Ironically, in those days he didn’t play his primary position, Bogaerts might have actually found a launching point to become a better shortstop. Lessons learned by being around the likes of Andrelton Simmons and Didi Gregorious, largely considered two of the best defensive shortstops in the game, evidently left quite an impression.

“I was practicing with Simmons and Didi. They are gifted guys and they can learn you a lot,” Bogaerts said. “For me, I didn’t play short, but in my mind I definitely did.”

Bogaerts is in the Red Sox’ lineup Thursday against the Pirates, hitting sixth.

Drew Pomeranz describes his bullpen session as ‘golden’ 03.21.17 at 11:24 am ET
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Drew Pomeranz

Drew Pomeranz

FORT MYERS, Fla. — Could Drew Pomeranz actually be pitching for the Red Sox when the they take on the Tigers April 8? Judging by his reaction the last two days, he certainly thinks there’s a strong possibility.

Pomeranz has only pitched in two Grapefruit League games, having left his last one after two innings due to triceps soreness. But two days after the perceived setback, the lefty appears more optimistic than ever.

As he said he would Monday, Pomeranz executed his scheduled bullpen session Tuesday morning in preparation for his start against the Blue Jays Friday in Dunedin.

Appearing just before the clubhouse closed to the media, Pomeranz offered a thumbs-up when asked how the exercise went, followed by a succinct one-word analysis: “Golden,” he said.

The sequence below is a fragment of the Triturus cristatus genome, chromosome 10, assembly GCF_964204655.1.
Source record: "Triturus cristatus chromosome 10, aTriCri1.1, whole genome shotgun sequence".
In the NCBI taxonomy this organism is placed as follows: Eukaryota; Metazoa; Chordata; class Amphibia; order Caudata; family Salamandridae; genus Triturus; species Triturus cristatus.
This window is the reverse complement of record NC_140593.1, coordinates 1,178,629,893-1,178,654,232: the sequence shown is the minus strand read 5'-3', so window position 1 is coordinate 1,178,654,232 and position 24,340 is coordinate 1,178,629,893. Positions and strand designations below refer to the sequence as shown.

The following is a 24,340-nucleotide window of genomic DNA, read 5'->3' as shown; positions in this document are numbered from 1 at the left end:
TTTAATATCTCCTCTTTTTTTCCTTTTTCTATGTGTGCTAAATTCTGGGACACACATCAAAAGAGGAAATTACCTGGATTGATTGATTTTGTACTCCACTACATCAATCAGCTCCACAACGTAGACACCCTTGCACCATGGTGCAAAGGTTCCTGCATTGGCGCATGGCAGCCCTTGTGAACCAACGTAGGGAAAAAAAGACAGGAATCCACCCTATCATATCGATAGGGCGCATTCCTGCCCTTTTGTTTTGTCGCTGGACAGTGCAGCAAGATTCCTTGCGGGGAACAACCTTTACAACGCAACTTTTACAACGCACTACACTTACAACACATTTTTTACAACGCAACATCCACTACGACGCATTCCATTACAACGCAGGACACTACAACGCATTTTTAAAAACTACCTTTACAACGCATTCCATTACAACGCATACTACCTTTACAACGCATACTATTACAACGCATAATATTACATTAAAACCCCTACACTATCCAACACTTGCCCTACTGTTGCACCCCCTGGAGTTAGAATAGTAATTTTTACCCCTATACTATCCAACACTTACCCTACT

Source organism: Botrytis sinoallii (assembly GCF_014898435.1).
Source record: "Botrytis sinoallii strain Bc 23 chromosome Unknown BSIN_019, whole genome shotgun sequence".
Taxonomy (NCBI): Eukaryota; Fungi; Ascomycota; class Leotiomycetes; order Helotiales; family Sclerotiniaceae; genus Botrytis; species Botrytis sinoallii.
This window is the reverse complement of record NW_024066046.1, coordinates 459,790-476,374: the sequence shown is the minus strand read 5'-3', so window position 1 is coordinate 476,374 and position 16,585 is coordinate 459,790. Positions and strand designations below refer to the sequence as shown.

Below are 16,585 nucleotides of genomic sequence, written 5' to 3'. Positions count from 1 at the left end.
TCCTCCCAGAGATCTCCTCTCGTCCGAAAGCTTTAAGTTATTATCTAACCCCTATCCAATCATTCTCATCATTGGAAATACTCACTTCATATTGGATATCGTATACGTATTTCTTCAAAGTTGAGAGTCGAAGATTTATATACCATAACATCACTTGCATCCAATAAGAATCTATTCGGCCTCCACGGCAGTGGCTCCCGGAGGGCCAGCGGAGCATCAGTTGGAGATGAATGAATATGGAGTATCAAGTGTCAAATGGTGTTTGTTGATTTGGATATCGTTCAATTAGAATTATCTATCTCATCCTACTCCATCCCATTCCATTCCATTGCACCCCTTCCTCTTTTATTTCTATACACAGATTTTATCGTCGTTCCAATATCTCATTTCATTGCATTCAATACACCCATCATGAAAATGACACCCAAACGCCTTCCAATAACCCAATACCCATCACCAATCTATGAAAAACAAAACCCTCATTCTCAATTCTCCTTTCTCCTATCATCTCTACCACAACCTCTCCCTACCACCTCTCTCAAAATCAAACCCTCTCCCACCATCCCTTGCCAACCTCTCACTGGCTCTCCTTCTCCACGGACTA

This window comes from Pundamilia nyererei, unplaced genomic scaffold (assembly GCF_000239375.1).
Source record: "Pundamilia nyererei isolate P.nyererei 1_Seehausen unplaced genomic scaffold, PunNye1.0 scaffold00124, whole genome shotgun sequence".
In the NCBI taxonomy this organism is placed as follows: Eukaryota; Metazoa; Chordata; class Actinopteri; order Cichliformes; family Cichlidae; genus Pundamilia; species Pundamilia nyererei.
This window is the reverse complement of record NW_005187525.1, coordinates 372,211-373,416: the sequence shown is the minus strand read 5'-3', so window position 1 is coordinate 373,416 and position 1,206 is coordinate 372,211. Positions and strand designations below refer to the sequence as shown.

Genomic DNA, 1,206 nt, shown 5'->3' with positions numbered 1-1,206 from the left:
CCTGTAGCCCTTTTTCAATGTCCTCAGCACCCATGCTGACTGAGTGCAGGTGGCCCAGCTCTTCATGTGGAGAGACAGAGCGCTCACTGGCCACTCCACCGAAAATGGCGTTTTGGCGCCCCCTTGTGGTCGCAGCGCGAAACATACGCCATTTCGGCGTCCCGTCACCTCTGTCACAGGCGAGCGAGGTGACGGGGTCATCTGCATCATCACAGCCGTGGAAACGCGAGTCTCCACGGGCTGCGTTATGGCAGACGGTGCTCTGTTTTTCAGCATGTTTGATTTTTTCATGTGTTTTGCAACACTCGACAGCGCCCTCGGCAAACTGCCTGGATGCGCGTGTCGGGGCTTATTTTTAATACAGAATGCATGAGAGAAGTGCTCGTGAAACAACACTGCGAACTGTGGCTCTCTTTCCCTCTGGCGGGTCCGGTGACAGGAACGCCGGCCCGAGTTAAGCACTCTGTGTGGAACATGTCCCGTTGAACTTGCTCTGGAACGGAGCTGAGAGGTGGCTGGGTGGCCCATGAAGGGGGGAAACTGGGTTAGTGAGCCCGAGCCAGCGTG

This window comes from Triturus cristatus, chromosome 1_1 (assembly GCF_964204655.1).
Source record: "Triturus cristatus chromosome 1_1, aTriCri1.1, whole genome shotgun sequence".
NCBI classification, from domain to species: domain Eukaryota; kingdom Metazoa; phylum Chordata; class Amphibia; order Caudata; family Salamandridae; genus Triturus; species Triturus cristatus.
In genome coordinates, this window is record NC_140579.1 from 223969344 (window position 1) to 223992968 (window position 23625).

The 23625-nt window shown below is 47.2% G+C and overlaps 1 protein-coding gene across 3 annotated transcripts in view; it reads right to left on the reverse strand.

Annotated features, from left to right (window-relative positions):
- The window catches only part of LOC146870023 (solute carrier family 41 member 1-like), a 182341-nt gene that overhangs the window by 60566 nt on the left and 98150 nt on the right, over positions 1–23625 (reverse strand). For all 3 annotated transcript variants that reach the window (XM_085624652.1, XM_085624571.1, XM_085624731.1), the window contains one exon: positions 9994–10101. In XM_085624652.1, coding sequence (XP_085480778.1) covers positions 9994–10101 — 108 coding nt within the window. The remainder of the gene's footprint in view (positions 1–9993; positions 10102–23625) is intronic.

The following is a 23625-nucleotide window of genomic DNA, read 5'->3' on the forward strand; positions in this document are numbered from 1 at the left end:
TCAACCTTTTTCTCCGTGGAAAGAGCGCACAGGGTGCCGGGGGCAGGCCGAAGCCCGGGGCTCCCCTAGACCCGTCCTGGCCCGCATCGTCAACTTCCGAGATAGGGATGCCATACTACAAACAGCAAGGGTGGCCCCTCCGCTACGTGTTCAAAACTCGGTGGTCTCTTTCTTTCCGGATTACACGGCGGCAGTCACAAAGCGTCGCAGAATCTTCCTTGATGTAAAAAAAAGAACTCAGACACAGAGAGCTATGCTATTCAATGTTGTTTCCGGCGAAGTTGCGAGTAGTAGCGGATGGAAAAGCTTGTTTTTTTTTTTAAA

Pomeranz has only pitched four total innings thus far in spring training, having been eased into action due to his elbow issue. But according to the starter, he is intending on ramping up to a four-inning outing Friday.

Even if Pomeranz is healthy, there is a strong chance he wouldn’t break camp with the team with John Farrell insinuating the club could go with eight relievers out of the gate, with the Red Sox not needing a starter until that Saturday game in Detroit.

If there are any more issues with Pomeranz’s health, the logical replacement for the start in the second game of the four-game set against the Tigers would be Kyle Kendrick.

Drew Pomeranz says he’s not planning on missing any time 03.20.17 at 3:58 pm ET
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Drew Pomeranz (Jasen Vinlove/USA Today Photo)

Drew Pomeranz (Jasen Vinlove/USA Today Photo)

FORT MYERS, Fla. — For Drew Pomeranz, it’s like nothing happened.

All the talk that surfaced after he exited Sunday’s game with triceps soreness — ranging from questions about his readiness for the regular season, to regrets regarding giving up Anderson Espinoza for the lefty last July — drifted off at least a bit after Pomeranz’s workout Monday.

Pomeranz said that he not only felt nothing in his triceps when throwing the day after his second Grapefruit League start, but was planning on pitching his regularly scheduled four innings Saturday without hesitation.

“I’m good,” he said. “Some mechanical thing yesterday. My arm was dragging behind me a little bit and putting pressure on a different part of my triceps more than normal. I don’t normally get there. But watching some video yesterday and this morning, I changed it and I feel fine.

“It was just mechanical. I had a feeling that’s what it was. But it was one of those thing that is hard to fix during a game. I watched a lot of video this morning, went out and played catch and was fine.”

If Pomeranz does remain on the schedule the Red Sox had planned for him (which was delayed due to the pitcher’s left elbow issues), that would necessitate him being ready for the Red Sox’ April 8 start in Detroit.

Following his adjustments Monday, he certainly feels that blueprint can still be a reality.